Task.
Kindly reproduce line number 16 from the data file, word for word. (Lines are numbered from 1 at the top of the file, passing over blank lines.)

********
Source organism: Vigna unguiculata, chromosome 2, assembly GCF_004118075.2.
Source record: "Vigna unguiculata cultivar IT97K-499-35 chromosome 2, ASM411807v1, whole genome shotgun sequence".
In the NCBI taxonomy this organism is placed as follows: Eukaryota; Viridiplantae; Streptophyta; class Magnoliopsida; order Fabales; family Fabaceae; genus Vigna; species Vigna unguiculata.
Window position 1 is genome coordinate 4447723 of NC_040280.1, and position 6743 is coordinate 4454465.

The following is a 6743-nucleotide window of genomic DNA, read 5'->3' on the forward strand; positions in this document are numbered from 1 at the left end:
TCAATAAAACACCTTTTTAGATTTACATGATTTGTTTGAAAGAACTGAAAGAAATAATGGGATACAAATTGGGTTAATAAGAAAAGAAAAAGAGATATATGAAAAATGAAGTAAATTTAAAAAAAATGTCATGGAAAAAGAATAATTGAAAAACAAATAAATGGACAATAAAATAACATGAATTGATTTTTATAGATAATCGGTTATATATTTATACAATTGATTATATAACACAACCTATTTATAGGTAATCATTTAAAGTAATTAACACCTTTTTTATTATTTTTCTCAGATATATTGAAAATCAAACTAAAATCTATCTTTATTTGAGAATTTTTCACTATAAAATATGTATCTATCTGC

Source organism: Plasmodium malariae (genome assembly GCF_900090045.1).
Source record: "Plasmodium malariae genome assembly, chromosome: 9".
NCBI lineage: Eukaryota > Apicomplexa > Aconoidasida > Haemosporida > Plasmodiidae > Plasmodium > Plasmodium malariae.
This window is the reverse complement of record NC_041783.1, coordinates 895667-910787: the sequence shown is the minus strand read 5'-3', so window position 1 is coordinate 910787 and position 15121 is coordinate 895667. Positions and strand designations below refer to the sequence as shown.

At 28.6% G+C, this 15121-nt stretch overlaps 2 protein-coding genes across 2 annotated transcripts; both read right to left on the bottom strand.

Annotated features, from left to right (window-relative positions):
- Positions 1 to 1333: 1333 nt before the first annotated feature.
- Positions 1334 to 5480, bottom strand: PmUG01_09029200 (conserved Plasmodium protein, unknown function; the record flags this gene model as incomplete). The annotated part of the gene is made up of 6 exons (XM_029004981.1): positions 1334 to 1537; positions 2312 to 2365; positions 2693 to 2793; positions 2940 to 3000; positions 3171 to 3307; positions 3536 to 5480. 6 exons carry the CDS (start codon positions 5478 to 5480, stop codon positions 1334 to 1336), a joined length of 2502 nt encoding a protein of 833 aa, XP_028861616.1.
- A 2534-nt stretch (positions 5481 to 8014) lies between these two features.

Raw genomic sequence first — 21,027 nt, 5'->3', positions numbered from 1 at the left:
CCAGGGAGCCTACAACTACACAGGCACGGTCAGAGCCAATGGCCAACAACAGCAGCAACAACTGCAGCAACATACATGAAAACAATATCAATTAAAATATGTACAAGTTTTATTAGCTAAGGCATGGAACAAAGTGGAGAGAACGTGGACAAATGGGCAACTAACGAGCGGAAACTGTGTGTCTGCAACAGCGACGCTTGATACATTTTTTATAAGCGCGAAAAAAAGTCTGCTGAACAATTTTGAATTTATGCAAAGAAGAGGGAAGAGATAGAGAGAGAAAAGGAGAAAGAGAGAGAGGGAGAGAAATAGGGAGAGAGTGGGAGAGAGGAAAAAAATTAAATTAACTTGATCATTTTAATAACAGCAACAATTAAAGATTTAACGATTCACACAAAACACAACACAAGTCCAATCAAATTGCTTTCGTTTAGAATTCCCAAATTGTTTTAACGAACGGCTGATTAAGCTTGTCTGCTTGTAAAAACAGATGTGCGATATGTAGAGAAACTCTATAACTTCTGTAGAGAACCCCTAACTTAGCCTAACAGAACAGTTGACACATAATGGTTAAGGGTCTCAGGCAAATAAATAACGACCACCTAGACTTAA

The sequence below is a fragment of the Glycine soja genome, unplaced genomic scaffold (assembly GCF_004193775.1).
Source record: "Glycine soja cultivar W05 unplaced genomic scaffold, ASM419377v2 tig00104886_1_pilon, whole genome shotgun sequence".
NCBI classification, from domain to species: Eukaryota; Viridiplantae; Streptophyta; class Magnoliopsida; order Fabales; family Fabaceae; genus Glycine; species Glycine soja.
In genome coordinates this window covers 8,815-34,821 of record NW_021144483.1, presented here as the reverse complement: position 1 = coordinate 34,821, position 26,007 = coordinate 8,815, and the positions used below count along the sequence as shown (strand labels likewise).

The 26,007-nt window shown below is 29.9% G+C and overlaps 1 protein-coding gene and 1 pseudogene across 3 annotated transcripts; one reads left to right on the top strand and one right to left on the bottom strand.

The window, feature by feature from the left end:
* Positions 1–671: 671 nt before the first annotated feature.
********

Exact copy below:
Raw genomic sequence first — 21,027 nt, 5'->3', positions numbered from 1 at the left: